Jon Batiste’s Stay Human Band at the High Point Theatre

by Ryan Snyder

Breaking down the walls between funk and rock and jazz is the stated artistic goal of young New York City piano virtuoso Jon Batiste’s Stay Human Band, but in the live setting, that idea extends breaking down the fourth wall as well. Saturday night at the High Point Theatre, Batiste and his talented cohorts frequently found them selves mimicking their impromptu Brooklyn subway shows on the theater’s house-facing wings, or invoking Batiste’s New Orleans heritage by marching straight out into the weather-diminished audience. Outside, the chill of the area’s worst winter storm in years lingered, but inside, Batiste’s warmth was ineffaceable.

Stay Human’s performance in High Point came as a part of the unit’s first national tour and on the heels of its debut album, Social Music, an album that cleanly parses Batiste’s highbrowed classical and jazz training from his hereditary predilection for raw showmanship (he’s the scion of a family that is essentially synonymous with it in New Orleans).

The idea behind it is to stoke conversations and offer accessibility. On stage, he tends to blur those lines.

He’s still the kind of unabashed entertainer that undoubtedly shares DNA with Uncle Lionel Batiste, but even when he chooses to veer far from his genetic baseline, he still never gets too abstruse in his presentation.

With bassist Barry Stephenson, drummer Joe Saylor, tuba player/percussion Ibanda Ruhumbika, and saxophonist Eddie Barbash (a UNC School of the Arts alum who might be familiar via his Justin Poindexter collaboration, the Amigos Band) all decked out in suit and tie, Batiste swung effortlessly from Social Music’s carnivalesque “Let God Lead” to a faithful look at Ray Charles’ interpretation of Sammy Fain’s standard “I’ll Be Seeing You.” The latter was foreshadowed in a video posted by Batiste early Saturday when it was playing in the background on the band’s car ride from Durham, and it was also the most buttoned down moment in a performance that was anxious to loosen its tie just a little.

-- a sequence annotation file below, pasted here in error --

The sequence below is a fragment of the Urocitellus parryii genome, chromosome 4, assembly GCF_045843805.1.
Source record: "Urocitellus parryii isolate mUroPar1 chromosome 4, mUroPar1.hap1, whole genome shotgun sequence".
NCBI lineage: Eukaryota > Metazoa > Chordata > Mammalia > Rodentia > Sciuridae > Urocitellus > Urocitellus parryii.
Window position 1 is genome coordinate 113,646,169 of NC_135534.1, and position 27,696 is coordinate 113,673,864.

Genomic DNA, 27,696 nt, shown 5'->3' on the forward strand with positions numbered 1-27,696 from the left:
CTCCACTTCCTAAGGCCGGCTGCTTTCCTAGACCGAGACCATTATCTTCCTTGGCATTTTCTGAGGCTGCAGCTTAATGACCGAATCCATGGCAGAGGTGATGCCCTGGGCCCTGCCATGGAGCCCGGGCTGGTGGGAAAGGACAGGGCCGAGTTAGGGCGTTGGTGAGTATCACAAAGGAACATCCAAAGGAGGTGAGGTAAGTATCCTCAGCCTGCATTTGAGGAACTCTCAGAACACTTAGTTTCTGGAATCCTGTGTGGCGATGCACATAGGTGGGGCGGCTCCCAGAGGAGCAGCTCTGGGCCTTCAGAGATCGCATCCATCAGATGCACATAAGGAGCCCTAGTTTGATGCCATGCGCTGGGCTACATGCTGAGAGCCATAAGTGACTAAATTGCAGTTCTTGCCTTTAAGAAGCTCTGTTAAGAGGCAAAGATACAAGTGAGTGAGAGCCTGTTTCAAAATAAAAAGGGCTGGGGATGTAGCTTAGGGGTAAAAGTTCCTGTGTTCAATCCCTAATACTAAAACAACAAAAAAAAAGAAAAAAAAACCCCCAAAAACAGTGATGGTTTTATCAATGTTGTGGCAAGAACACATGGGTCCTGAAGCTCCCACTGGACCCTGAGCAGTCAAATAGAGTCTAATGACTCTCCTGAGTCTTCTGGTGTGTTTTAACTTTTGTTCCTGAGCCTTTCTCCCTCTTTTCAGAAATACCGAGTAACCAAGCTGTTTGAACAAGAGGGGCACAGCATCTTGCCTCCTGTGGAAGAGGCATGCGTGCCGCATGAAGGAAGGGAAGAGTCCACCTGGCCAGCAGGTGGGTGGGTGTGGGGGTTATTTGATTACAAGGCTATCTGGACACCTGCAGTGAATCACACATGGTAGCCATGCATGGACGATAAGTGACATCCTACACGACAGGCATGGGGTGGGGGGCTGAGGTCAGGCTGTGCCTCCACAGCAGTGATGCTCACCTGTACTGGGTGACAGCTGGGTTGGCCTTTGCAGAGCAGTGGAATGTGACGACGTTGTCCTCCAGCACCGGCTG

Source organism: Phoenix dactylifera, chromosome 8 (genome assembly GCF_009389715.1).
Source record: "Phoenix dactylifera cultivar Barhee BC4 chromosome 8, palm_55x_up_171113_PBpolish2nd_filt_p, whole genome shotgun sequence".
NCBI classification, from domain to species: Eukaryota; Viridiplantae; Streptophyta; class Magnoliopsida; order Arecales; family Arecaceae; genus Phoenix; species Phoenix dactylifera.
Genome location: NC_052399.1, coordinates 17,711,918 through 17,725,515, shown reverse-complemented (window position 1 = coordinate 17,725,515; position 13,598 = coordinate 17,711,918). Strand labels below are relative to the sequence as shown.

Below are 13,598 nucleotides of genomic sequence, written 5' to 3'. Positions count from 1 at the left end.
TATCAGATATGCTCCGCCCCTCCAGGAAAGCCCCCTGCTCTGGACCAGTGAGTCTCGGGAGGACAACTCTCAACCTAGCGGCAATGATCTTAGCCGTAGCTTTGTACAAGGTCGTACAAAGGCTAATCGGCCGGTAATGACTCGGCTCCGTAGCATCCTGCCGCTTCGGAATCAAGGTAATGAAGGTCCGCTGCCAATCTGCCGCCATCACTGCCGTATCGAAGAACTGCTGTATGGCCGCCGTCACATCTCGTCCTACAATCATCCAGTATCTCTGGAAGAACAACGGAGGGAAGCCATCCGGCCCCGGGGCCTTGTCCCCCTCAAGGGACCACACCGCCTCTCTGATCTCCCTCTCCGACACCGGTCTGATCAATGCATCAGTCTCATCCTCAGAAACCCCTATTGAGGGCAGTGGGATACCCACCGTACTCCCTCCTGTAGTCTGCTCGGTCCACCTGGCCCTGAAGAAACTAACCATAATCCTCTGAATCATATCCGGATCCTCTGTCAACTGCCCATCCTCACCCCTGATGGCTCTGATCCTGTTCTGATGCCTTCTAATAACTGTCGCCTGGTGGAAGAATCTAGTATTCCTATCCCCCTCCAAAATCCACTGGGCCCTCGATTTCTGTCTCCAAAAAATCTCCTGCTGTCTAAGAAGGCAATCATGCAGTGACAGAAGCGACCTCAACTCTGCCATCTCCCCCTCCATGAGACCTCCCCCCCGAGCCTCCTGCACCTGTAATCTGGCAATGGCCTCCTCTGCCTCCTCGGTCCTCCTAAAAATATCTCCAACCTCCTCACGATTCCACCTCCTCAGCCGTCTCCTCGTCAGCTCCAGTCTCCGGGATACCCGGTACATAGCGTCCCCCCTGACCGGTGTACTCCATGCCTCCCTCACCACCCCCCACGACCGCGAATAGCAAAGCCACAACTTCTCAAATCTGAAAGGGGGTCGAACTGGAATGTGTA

That moment came toward the end of their version of the century-old folksong “St. James Infirmary,” a dirge as malleable as just about any ever written. Kermit Ruffins sings it like a drunken eulogy, like he’s pouring out liquor on an anonymous grave. My Morning Jacket’s Jim James presents it like a fireside ghost story in the rare occasion he gets to sing it with the Preservation Hall Jazz Band. Batiste’s method of reading wasn’t apparent at first, but its calamitous finale — with Barbash shrieking madly on his tenor sax — passed the litmus test for metal when all the distortion and feedback is stripped away.

When the band really decided it was time to let loose, there was no need for deconstruction. Stephenson closed the first set with a bass solo that was heavy on the envelope filter, teasing George Clinton’s “Atomic Dog” and setting the tone for the band’s return in hoodies and jeans, in which they finished their set in the middle of the audience.

In other words, social music. !